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What are mental codes?

Consider what has to go on in your mind in order for you to carry out the instructions for a typical Choice Reaction Time task, such as: “press the left key when you see the color green and the right key when you see the color blue.”

When a stimulus appears, at least three things have to happen: 1) you have to figure out the color of the stimulus, 2) you have to decide which key to press, and 3) you have to actually press the key. These are usually considered the three most basic, broadly-defined processes involved in carrying out a task, and are usually called stimulus identification, response selection, and motor programming, respectively (although they can be broken down into more specific sub-processes, as well; see Sanders, 1980, 1990).

These processes can be described more concretely in terms of information and mental codes. Your senses give you signals that contain information about what is going on in the world around you. In order to understand and react to the world, you use that information to create a mental picture of your environment. In other words, you form a stimulus code: a mental representation of what properties are in the stimulus environment that produced the sensory signals that you received.

Stimulus identification can be thought of as the process of forming stimulus codes based on sensory information. Those stimulus codes, in turn, contain information that can be used to decide on a response. In order to act on the world, you form a response code: a mental representation of what actions you want to carry out. Response selection can be thought of as the process of forming response codes based on information from stimulus codes. Finally, motor programming is the process of using information from response codes t prepare specific muscular movements that carry out your response. This can be thought of as the formation of motor codes, which are the programs your muscles use to make a response.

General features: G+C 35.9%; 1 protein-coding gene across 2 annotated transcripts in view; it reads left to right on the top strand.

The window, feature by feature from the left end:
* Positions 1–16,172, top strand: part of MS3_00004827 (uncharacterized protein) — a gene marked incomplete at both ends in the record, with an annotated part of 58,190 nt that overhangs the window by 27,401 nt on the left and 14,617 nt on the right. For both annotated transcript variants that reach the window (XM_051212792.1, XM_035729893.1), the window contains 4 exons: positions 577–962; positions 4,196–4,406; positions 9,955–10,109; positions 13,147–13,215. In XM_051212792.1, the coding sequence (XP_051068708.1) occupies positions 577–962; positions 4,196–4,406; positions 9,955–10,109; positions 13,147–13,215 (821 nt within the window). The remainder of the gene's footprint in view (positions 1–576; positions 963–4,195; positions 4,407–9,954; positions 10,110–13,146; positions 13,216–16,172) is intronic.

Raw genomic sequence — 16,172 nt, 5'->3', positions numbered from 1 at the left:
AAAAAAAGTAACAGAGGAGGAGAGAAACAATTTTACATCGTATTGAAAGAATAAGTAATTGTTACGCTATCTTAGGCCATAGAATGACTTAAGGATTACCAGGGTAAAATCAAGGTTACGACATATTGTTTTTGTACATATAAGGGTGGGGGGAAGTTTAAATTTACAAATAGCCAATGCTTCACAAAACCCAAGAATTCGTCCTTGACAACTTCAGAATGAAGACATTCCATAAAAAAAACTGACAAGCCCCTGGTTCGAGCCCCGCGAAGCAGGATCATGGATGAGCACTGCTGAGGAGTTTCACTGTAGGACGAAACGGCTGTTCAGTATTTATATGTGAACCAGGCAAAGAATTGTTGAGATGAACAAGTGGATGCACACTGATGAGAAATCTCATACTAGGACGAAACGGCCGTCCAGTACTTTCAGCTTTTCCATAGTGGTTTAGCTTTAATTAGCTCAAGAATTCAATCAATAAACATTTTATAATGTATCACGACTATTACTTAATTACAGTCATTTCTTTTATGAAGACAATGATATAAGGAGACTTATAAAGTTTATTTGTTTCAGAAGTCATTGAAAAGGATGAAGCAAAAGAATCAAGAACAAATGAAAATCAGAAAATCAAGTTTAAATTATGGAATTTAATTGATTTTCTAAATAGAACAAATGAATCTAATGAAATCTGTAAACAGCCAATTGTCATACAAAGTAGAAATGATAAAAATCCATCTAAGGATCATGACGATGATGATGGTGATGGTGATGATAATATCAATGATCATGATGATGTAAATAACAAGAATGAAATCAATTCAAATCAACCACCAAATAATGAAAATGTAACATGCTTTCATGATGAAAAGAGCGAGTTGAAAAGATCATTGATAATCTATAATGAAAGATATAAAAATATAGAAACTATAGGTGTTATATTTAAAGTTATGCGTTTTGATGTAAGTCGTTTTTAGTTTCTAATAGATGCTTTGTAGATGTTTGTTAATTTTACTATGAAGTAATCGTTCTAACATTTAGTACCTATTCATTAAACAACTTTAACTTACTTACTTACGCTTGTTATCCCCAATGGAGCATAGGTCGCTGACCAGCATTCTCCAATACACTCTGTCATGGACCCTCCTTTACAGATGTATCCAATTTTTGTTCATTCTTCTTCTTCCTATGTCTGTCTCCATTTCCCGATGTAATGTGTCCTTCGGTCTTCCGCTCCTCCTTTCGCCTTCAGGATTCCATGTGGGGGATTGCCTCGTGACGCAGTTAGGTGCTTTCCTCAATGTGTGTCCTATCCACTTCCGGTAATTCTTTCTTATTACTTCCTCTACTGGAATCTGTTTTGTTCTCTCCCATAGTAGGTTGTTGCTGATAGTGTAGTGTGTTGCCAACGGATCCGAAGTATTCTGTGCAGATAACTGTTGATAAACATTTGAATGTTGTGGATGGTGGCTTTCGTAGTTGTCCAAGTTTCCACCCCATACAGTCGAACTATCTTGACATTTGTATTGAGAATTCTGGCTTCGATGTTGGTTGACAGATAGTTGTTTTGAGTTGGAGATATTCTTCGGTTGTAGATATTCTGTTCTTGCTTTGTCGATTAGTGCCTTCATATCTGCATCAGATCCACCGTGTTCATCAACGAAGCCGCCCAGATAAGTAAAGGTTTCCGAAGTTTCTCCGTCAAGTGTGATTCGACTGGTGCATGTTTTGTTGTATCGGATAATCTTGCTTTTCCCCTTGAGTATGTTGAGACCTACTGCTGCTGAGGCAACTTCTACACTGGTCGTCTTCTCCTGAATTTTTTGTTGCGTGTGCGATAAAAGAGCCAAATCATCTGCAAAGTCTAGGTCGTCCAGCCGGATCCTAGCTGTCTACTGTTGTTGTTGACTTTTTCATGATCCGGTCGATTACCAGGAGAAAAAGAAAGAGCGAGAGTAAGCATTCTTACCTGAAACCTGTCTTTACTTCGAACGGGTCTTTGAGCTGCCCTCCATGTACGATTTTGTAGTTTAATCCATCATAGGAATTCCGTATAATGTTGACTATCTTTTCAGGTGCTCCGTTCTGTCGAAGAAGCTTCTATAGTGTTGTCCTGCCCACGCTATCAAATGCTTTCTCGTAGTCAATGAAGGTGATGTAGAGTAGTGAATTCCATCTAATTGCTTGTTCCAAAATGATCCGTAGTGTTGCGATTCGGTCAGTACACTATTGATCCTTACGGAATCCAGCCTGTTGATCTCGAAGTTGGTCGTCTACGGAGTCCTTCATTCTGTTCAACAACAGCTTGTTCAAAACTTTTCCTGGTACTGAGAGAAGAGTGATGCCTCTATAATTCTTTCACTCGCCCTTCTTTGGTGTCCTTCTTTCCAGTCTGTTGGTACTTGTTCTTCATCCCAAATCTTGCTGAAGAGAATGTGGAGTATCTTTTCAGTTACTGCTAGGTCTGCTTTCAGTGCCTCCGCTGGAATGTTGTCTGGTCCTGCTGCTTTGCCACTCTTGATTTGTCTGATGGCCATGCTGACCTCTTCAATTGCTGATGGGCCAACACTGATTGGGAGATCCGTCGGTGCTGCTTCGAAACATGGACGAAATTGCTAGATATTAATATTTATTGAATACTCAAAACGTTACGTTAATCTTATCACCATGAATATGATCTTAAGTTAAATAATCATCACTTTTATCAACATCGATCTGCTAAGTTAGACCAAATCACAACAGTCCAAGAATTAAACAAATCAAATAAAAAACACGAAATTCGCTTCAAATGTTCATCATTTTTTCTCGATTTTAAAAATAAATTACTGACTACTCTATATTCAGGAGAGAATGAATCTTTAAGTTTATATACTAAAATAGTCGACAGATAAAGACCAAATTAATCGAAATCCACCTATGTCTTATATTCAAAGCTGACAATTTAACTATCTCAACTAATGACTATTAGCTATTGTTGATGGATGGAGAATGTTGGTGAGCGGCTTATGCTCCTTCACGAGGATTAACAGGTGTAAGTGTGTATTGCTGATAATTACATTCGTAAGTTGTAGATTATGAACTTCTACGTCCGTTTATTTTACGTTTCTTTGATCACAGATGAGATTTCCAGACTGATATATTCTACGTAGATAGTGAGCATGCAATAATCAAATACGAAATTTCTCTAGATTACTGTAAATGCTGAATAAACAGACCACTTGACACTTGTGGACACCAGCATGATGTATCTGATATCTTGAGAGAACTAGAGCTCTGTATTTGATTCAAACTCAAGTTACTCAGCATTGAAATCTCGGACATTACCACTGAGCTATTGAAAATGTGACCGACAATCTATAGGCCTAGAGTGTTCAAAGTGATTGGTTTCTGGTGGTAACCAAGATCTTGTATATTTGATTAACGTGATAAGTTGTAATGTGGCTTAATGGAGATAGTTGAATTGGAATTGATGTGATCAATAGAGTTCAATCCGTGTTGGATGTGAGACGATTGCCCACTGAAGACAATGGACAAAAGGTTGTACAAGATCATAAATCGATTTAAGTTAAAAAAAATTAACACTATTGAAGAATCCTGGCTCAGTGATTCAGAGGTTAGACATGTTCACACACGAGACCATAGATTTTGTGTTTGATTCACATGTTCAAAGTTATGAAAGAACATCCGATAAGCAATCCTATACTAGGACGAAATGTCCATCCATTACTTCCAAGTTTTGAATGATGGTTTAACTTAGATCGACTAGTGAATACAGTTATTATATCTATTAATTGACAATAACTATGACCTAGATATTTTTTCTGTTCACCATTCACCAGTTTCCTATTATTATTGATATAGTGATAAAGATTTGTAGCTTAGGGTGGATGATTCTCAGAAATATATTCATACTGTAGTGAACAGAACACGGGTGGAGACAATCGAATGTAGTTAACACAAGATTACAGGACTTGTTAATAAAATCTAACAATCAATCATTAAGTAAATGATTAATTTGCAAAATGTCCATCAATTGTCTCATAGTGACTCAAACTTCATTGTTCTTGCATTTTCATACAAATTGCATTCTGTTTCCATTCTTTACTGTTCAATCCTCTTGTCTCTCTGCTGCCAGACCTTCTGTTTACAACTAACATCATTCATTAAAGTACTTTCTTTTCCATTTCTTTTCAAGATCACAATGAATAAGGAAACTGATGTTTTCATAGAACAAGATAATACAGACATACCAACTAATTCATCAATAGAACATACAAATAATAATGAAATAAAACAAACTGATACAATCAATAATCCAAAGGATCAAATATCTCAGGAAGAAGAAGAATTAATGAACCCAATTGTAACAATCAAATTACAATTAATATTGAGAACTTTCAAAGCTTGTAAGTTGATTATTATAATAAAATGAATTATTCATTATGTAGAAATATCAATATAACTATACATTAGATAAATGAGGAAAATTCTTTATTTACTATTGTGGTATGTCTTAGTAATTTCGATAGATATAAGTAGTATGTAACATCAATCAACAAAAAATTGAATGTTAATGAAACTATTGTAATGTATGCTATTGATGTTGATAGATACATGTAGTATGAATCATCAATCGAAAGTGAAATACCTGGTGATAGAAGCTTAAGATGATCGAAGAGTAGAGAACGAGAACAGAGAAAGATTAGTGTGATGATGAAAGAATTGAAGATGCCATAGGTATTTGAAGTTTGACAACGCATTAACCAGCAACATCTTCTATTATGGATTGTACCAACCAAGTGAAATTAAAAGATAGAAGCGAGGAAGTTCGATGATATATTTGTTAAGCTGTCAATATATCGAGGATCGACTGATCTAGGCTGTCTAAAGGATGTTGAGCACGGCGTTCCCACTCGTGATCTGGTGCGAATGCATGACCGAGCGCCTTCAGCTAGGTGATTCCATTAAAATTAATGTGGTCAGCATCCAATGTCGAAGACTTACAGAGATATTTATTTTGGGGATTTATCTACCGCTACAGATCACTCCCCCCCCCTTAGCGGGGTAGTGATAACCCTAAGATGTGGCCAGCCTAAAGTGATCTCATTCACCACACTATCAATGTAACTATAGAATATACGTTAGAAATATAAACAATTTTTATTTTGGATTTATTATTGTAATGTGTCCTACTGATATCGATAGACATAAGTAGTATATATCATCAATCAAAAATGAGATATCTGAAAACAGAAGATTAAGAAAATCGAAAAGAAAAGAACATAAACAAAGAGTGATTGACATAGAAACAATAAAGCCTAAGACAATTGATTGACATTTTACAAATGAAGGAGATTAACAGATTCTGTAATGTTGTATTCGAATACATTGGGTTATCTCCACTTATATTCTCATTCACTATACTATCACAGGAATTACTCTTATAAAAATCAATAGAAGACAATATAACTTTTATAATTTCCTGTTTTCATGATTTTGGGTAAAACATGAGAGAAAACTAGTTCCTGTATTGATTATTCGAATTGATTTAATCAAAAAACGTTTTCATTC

The idea that thought and action in the world consists of mental codes (representations of stimulus properties and response actions) is called the information processing approach, and models of performance based on this framework are called information processing models (see Anderson 1995; Bower 1975; Miller, 1988). Performing a task requires transforming information from the world into a stimulus code, a response code, and then a motor code, through a sequence of mental processes.